Foreign direct investment (FDI) in defence will come steadily as the proposals in the sector has to go through different layers of negotiations, Commerce and Industry Minister Nirmala Sitharaman said on Wednesday. During January-December 2015, India had received only $0.08 million FDI in defence industries despite the government relaxing the policy for the sector.
“I am sure, defence will also see healthy FDI. In defence, negotiations take longer. Naturally it is going to take longer because the technical details are far far complex and the layers of officials who deals with it…So it has to pass through entire layers,” she told reporters here.
She also said that concerns were expressed when the government relaxed the FDI policy in defence. It has now done away with the approval of Cabinet Committee on Security. She added the proposals needs to go through different layers “because you need that due diligence”. When asked about the issue of licensing in the small arms manufacturing, Sitharaman said FDI policy simplification does not mean that the commerce ministry wants to take away the power of the concerned ministries.
“When you are talking about licensing for small arms still being with the Home Ministry, our objective was not to remove it from them…that is not the intention of the DIPP,” she said the DIPP would not interfere there because the act which governs a sector is monitored by the respective ministry. Recently, FDI limit for defence sector has also been made applicable to manufacturing of small arms and ammunitions covered under the Arms Act 1959.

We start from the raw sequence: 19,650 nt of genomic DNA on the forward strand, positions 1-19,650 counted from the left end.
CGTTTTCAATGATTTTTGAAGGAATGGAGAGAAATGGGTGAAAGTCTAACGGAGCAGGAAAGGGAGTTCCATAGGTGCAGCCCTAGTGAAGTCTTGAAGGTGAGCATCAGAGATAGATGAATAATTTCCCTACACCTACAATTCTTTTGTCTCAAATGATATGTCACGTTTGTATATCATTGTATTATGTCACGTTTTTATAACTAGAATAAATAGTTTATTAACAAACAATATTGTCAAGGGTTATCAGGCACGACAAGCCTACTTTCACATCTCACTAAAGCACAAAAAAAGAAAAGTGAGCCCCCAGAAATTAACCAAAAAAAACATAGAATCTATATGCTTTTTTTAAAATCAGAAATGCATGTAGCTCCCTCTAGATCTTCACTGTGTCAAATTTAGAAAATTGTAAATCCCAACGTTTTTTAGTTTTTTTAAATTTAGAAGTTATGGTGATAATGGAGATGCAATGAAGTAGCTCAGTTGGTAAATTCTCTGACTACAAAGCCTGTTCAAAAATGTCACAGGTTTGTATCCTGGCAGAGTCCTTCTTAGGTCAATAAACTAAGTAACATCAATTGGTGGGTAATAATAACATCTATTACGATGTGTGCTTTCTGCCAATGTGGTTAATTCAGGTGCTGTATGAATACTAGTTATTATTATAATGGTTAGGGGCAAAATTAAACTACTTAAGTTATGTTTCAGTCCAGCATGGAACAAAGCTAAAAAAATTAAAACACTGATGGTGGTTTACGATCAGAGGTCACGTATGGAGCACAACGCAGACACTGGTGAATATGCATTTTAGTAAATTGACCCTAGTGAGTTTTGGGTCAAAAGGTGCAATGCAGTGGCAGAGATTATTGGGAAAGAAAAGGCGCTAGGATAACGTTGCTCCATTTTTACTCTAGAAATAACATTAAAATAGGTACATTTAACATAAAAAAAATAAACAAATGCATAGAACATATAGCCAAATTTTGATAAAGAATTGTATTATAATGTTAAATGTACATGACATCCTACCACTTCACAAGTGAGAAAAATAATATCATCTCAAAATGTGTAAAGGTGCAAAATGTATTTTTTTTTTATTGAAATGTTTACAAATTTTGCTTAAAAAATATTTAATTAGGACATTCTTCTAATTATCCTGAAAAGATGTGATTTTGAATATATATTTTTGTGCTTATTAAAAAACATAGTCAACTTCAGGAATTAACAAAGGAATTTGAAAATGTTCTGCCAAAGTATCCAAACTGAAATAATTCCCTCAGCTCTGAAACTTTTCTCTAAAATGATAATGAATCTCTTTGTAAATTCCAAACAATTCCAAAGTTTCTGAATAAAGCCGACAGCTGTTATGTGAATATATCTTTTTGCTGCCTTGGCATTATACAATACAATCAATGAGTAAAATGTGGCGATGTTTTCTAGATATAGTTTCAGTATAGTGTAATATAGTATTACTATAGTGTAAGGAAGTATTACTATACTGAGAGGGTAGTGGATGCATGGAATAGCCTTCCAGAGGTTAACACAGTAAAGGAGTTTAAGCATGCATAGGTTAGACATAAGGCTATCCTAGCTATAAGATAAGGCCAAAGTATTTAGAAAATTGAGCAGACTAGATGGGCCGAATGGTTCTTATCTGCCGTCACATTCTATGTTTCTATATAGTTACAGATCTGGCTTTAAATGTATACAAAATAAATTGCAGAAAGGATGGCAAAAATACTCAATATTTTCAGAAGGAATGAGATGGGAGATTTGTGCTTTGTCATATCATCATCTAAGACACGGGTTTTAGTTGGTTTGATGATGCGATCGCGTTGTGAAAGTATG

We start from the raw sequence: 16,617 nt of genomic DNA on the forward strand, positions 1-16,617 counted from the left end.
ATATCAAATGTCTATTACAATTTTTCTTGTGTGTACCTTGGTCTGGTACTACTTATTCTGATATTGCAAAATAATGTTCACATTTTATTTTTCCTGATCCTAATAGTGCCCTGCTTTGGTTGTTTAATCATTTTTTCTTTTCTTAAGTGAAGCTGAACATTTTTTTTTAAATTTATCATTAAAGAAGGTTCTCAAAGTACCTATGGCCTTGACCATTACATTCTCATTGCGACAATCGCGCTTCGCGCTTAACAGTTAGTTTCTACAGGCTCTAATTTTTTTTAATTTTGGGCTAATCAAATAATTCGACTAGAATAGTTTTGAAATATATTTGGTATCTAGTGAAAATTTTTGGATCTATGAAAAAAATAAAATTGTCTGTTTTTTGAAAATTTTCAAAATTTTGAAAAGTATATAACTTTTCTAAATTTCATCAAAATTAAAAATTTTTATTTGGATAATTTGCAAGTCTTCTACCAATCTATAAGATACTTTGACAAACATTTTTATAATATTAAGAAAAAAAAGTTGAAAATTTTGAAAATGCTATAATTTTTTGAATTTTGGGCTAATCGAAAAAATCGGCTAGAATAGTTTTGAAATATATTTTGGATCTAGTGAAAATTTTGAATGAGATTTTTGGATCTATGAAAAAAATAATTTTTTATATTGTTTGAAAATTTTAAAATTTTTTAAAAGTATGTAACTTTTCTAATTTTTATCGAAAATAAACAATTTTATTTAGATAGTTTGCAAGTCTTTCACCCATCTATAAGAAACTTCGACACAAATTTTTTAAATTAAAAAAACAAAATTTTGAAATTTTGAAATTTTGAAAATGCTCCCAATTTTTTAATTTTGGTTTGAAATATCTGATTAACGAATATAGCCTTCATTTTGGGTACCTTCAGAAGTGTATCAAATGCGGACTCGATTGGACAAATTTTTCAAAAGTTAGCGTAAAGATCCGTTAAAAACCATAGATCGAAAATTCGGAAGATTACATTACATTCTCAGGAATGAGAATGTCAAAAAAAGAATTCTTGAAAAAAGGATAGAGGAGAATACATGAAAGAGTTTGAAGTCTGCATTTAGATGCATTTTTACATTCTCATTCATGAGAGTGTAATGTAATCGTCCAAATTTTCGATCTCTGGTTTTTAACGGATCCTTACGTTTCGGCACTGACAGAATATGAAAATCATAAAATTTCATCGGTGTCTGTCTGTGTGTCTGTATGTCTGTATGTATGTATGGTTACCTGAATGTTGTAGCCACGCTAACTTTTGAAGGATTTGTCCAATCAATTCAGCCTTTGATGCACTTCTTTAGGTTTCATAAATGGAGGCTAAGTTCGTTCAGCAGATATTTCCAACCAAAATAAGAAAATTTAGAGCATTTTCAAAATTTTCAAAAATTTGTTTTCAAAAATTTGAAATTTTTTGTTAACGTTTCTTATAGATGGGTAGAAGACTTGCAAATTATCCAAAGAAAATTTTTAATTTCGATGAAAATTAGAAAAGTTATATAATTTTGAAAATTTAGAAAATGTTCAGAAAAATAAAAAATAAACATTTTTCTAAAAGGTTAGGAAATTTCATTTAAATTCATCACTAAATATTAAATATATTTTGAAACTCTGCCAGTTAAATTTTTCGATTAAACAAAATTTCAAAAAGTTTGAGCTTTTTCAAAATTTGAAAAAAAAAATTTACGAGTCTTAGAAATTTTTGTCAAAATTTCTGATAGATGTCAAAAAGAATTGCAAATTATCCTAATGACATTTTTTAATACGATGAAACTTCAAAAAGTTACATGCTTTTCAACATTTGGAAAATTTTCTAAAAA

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Talking about FDI in private security agencies, she said any security agency will have to obtain its license and that lies in the domain of the Home Ministry. The compliance as regards establishing a security agency will have to be done as per the Private Security Agencies Regulation Act, 2005.
When asked about the issue that FDI up to 74 per cent in private security agencies has created a piquant situation as the Act governing the sector stipulates that the majority stake in such companies should be held by an Indian, she said: “as long as the law is there, we have to abide by that…the concerned ministry (i.e Home Ministry) has to look at that”. In 2015-16, FDI in the country grew by 29 per cent to $40 billion.